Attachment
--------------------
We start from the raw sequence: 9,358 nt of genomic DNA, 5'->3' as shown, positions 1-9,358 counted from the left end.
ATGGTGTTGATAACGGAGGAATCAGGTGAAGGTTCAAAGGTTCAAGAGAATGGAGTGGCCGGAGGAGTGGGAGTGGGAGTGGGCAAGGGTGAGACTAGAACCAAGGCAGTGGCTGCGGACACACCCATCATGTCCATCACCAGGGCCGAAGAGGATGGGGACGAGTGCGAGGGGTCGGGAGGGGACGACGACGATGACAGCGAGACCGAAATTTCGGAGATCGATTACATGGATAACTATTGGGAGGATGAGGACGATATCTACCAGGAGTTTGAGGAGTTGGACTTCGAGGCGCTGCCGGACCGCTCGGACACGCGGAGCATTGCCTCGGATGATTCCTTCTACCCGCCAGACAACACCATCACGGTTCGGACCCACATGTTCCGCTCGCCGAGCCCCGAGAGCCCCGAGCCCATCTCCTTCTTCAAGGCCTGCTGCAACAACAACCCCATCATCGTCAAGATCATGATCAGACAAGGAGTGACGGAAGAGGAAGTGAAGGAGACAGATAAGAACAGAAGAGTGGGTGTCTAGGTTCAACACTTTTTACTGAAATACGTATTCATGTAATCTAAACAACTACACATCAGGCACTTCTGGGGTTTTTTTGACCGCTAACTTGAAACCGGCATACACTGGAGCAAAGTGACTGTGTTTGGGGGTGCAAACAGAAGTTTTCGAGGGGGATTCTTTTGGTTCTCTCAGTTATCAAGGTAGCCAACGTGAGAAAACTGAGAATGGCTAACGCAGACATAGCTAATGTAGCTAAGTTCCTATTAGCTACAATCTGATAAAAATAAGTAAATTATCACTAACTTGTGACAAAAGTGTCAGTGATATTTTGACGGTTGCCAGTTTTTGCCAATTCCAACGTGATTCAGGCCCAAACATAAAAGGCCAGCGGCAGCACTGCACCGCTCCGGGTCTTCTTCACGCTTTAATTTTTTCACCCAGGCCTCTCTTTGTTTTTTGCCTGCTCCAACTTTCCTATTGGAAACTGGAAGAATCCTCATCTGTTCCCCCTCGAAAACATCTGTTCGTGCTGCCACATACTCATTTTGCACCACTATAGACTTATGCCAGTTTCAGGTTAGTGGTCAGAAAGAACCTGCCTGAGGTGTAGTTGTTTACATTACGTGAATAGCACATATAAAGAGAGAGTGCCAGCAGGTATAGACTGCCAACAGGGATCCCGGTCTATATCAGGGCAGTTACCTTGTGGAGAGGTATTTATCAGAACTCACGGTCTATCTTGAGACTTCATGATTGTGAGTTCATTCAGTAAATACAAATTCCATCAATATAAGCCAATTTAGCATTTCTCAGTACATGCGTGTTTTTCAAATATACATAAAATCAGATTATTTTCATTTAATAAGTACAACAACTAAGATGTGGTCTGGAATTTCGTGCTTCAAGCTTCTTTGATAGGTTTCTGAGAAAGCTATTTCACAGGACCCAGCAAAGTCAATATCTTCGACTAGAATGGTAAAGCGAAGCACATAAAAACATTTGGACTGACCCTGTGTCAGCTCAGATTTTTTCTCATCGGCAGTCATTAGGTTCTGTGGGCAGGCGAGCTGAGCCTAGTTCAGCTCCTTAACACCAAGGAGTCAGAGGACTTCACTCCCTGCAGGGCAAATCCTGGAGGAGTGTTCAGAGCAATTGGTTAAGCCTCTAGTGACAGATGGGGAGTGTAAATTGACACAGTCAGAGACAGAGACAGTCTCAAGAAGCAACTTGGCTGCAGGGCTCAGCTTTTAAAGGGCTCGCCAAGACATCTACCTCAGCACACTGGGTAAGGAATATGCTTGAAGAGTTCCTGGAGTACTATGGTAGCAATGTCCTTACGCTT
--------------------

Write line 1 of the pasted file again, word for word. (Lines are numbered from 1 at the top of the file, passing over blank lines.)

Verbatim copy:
We start from the raw sequence: 9,358 nt of genomic DNA, 5'->3' as shown, positions 1-9,358 counted from the left end.